A review of the effect of probiotics on necrotizing enterocolitis in premature babies was conducted by researchers in The Cochrane Collaboration. After searching for all relevant studies, they found nine studies done by other researchers. Their findings are summarised below.
Please note that this Cochrane review has been updated since the summary below. See the abstract of that update here.
What is necrotizing enterocolitis and why probiotics?
Necrotizing enterocolitis (NEC) is a serious bowel disease. NEC happens when the bowel (intestine) becomes infected and parts of the bowel die.
NEC mostly affects premature babies, and particularly those that are of very low weight (less than 1500 g). Up to 10 out of 100 babies of very low birth weight may develop NEC.
It is not entirely clear what causes NEC. In premature babies, the bowels are not fully developed and are more likely to get infections. It is also possible that the use of infant formula may play a part as babies who are breast fed are less likely to suffer from NEC.
Babies with NEC may have the same symptoms as babies with other digestive diseases, such as problems feeding, vomiting, and bloated and tender stomachs. NEC is usually diagnosed with X-rays and blood tests. If a baby is suspected of having NEC, antibiotics are given, feedings are stopped, and the baby is only fed intravenously (through a vein) until the bowel heals.
In about one third of affected babies, the damage to the bowel is so serious that it perforates (tears). If this happens, bacteria from the bowel can leak into the stomach and cause an infection. At worst, the baby could die. If the bowel perforates surgery is carried out and the damaged parts of the bowel are removed.
Probiotics are dietary supplements that contain potentially "good" bacteria. The most common type of probiotic supplements are yoghurt or other dairy products where these bacteria already exist or where they are added.
The most frequently used probiotics are Lactobacillus and Bifidobacterium. These bacteria already live in the stomach and bowel but premature babies may not have enough of these bacteria. The idea behind feeding the babies probiotics before they become ill is that this may help decrease the amount of "harm" bacteria in their bowel.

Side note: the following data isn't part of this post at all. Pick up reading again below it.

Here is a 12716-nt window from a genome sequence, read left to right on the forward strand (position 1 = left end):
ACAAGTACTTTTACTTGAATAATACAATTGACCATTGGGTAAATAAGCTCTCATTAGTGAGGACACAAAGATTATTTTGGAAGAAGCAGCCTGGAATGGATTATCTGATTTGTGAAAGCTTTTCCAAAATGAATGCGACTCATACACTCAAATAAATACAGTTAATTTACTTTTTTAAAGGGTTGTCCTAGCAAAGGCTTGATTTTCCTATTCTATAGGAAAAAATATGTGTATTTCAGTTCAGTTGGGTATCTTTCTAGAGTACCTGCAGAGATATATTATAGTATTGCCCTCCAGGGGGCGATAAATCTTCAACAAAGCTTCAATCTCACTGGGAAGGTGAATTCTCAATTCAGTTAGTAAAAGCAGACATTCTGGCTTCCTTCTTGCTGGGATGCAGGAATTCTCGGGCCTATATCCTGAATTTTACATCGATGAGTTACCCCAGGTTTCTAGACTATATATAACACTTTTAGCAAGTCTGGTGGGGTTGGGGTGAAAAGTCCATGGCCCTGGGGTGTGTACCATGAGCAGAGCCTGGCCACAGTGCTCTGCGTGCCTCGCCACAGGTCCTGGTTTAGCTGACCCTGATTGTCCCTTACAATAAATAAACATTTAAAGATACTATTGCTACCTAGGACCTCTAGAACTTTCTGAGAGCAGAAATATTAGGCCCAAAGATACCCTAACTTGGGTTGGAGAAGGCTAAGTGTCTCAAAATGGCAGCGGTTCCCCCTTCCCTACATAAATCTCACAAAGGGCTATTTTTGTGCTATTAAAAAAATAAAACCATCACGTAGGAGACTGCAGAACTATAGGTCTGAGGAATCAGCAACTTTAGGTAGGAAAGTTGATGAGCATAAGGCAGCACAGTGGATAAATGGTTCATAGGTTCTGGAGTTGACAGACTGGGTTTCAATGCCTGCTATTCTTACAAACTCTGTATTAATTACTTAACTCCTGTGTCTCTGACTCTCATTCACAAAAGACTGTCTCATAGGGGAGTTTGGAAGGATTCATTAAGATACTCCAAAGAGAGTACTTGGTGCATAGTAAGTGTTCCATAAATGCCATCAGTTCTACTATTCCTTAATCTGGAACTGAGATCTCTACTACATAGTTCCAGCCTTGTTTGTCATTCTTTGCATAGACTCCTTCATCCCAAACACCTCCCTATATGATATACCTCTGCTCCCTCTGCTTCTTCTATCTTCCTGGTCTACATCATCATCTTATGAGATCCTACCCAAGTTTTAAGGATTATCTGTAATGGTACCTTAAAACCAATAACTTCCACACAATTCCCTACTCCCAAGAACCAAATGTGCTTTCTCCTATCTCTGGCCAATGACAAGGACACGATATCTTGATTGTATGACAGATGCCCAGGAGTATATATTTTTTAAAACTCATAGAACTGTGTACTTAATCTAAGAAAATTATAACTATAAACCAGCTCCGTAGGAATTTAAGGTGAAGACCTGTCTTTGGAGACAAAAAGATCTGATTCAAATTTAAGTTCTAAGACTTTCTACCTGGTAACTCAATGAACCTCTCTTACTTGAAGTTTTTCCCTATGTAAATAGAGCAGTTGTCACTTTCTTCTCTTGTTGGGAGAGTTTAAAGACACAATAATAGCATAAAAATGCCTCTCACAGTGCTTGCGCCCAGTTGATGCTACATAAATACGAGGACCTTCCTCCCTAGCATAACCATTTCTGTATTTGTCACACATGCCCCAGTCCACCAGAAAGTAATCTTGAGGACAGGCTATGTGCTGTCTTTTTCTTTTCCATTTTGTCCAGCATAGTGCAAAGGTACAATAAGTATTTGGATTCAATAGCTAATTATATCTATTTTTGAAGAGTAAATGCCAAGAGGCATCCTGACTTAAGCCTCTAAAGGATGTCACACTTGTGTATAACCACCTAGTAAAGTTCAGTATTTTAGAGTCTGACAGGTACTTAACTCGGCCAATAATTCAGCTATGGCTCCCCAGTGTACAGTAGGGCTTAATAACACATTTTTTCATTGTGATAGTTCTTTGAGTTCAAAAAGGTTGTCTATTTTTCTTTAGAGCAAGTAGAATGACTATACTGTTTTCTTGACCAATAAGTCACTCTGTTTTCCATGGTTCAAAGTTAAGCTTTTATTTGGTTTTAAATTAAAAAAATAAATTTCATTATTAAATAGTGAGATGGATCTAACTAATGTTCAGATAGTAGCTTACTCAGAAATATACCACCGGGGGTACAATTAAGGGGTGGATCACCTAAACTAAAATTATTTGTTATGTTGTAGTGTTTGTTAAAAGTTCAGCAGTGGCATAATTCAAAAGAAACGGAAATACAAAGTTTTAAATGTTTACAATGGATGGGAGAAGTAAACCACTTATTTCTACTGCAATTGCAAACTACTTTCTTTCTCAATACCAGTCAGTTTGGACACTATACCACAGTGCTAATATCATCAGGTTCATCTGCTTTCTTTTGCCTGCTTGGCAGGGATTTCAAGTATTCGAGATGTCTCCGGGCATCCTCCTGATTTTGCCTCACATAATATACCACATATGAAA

What does the research say?
Not all research provides the same quality of evidence. The higher the quality, the more certain we are about what the research says about an effect. The words will (high quality evidence), probably (moderate quality evidence) ormay (low quality evidence) describe how certain we are about the effect.
The studies showed that giving premature babies probiotics:
- probably prevents severe NEC
- probably makes little or no difference to the number of babies who develop severe blood infections
- probably leads to fewer babies dying during their first month
In general, side effects are poorly documented and it is difficult to provide precise information. There is a fear that probiotics may cause infections. In these studies, these side effects were not seen.
The babies in these studies all weighed less than 2500 g. Some of the babies weighed less than 1500 g, while some weighed less than 1000 g. The studies do not show if the treatment was equally effective for all of these groups.
Table of results
What was measured
Quality of evidence
6 per 100
2 per 100
(1 to 3 per 100)1
Severe infections of all types contracted after birth
15 per 100
14 per 100
(11 to 18 per 100)1
Babies dying from any cause in the first month
6 per 100
3 per 100
(2 to 5 per 100)1
No side effects seen in these studies